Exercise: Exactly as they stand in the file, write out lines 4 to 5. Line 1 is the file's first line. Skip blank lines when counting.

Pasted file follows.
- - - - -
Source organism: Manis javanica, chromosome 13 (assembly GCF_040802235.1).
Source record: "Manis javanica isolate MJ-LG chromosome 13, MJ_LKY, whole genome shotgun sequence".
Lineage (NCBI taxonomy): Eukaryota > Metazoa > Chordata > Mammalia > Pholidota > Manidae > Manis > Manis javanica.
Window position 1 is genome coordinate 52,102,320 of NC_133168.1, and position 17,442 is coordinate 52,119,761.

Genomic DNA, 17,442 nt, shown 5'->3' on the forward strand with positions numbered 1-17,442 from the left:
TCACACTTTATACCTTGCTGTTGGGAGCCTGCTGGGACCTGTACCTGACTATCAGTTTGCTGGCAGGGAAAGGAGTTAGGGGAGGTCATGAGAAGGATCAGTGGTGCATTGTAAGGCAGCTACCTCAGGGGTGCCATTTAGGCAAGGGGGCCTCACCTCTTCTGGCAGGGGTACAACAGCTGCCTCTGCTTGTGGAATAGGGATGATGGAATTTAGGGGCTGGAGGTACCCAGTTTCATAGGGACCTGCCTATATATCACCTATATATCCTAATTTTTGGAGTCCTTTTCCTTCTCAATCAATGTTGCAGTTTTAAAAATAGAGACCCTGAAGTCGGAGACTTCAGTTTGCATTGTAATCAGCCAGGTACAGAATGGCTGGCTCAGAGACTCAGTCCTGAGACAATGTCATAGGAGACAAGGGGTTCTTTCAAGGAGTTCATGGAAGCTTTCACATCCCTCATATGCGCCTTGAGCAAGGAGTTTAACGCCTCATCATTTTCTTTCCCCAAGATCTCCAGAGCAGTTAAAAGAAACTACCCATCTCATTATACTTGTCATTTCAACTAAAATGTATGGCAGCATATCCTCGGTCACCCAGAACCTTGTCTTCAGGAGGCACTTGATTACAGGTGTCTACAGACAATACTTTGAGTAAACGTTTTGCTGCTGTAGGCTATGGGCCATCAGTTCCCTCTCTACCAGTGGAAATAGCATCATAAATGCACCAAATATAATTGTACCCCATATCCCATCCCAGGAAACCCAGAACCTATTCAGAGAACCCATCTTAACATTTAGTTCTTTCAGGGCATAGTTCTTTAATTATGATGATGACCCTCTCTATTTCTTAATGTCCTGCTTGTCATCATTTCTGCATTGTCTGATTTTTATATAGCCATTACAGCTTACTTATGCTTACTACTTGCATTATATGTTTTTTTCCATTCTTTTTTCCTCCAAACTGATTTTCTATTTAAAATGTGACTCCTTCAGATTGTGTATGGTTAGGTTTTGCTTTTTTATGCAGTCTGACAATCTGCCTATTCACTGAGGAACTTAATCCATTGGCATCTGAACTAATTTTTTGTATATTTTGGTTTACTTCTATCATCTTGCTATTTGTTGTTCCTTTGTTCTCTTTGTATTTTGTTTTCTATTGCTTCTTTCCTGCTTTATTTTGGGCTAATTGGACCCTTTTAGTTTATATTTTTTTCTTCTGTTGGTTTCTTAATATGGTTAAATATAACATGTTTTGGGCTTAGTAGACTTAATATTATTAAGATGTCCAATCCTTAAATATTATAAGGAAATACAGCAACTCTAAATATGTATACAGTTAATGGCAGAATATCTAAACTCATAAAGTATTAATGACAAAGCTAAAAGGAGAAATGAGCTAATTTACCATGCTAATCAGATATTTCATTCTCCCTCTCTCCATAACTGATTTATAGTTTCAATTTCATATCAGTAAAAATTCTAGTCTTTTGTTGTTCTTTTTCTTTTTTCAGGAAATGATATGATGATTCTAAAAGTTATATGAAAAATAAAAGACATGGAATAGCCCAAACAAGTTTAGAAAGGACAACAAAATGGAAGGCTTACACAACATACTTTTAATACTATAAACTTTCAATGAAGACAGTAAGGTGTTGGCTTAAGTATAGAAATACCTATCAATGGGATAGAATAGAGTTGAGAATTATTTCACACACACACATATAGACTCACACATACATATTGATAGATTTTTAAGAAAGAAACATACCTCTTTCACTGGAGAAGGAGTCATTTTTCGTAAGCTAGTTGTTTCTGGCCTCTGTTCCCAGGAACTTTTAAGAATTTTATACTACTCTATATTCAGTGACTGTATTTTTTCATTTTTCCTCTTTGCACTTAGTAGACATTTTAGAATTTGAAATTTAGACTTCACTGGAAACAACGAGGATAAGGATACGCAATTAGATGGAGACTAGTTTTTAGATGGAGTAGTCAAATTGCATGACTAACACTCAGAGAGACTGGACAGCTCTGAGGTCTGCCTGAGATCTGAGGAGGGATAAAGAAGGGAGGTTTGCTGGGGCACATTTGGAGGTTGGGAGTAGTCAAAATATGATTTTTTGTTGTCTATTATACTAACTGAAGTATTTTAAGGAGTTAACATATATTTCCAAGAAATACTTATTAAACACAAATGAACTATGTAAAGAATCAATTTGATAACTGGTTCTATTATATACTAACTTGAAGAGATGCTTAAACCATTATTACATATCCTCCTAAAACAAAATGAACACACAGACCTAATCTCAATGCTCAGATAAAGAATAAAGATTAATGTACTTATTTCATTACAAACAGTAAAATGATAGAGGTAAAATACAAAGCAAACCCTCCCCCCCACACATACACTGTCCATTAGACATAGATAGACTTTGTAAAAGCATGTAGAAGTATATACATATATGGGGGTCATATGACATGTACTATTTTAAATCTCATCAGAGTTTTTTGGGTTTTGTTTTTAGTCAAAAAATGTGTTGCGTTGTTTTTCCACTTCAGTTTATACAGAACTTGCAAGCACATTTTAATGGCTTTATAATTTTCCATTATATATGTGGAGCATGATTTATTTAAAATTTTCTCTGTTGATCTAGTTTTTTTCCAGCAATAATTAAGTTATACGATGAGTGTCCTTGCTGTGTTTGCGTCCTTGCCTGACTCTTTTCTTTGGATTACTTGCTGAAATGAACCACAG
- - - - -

Window position 1 is genome coordinate 52,102,320 of NC_133168.1, and position 17,442 is coordinate 52,119,761.

Genomic DNA, 17,442 nt, shown 5'->3' on the forward strand with positions numbered 1-17,442 from the left: